Video of alleged Chinese spy intimidating students at a Melbourne protest sparks foreign interference fears
Footage from a Melbourne pro-Hong Kong protest, which allegedly shows a Beijing government operative intimidating Chinese students, has sparked fears of foreign interference on Australian streets.
On Sunday, pro-China protesters at a rally outside the State Library of Victoria were speaking to citizen journalist, Avi Yemini, when they were interrupted by a well-dressed Chinese man.
The man said something to the protesters, who immediately stopped speaking and left.
After the video was uploaded to YouTube, there was a huge reaction from people who said the man who interrupted was likely to be a Chinese state spy.
Chinese interference expert, Dr Clive Hamilton, said it’s quite likely that the man in the video was a Beijing government operative.
“You can see that the Chinese students, who were happy to talk to the journalist, suddenly shut up and became quite fearful and disappeared. Clearly this guy had a lot of authority over them,” he told 3AW’s Neil Mitchell.
Dr Hamilton said there have been other similar occurrences in Australia.
“It was consistent with other incidents that have occurred on the streets of Melbourne and elsewhere, such as the University of Queensland campus, where people who, according to experts, appear to be operatives for Beijing’s ministry of state security, are really coordinating events,” he said.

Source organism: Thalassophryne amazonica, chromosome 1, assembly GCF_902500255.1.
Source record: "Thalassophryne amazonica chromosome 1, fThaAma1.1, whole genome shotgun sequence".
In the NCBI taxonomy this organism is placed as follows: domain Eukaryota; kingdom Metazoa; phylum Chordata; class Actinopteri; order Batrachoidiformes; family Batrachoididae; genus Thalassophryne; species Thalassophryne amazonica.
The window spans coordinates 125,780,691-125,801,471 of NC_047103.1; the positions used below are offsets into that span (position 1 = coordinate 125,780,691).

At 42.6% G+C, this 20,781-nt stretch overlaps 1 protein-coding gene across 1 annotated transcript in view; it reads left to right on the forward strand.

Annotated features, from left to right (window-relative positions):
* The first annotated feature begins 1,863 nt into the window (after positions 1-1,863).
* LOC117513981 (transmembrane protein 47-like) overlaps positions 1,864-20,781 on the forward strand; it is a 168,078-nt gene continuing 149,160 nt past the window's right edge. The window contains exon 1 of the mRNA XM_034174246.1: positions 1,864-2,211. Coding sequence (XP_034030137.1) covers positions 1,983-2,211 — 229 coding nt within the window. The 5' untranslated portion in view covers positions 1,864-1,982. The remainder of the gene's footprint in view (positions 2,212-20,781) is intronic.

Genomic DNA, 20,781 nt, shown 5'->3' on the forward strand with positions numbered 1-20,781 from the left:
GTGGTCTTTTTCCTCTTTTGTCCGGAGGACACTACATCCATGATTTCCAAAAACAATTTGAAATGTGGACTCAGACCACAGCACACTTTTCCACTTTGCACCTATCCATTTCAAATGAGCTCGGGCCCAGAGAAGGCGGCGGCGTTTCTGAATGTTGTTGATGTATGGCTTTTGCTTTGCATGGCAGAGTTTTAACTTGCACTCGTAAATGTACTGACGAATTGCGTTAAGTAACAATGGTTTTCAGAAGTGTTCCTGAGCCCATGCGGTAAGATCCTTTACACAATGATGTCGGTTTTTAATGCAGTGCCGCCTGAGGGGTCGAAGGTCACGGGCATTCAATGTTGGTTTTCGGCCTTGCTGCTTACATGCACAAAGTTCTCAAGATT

Last year, Australian-based Chinese street artist, Badiucao, painted a mural commemorating Chinese dissident writer Liu Xiaobo after he died after years of medical neglect in jail.
The mural, on Hosier Lane in the CBD, became a shrine of sorts, with Chinese-Australians leaving flowers and gifts at the site, and stopping to pay their respects.
“After a day or two these stooges turned up, pretty clearly from the Melbourne consulate, and they stood there in their suits, and they basically watched people, took photos and intimidated people out of commemorating,” Dr Hamilton said.
Dr Hamilton said it is usually Chinese people who are intimidated by Beijing operatives, but he has heard of others also being targeted.
“I know of dissidents, mainly Chinese, but actually one or two critics of China who are anglo-Australians who are followed and surveilled by people who are agents of the Ministry of State Security on the streets of Sydney, Melbourne, Canberra,” he said.
“It’s illegal under foreign interference laws. At a minimum they’re engaged in stalking, and it is a big question as to why Victoria Police, and particularly the Australian Federal Police, are not on to this and basically arresting them.
“Why do we tolerate this?”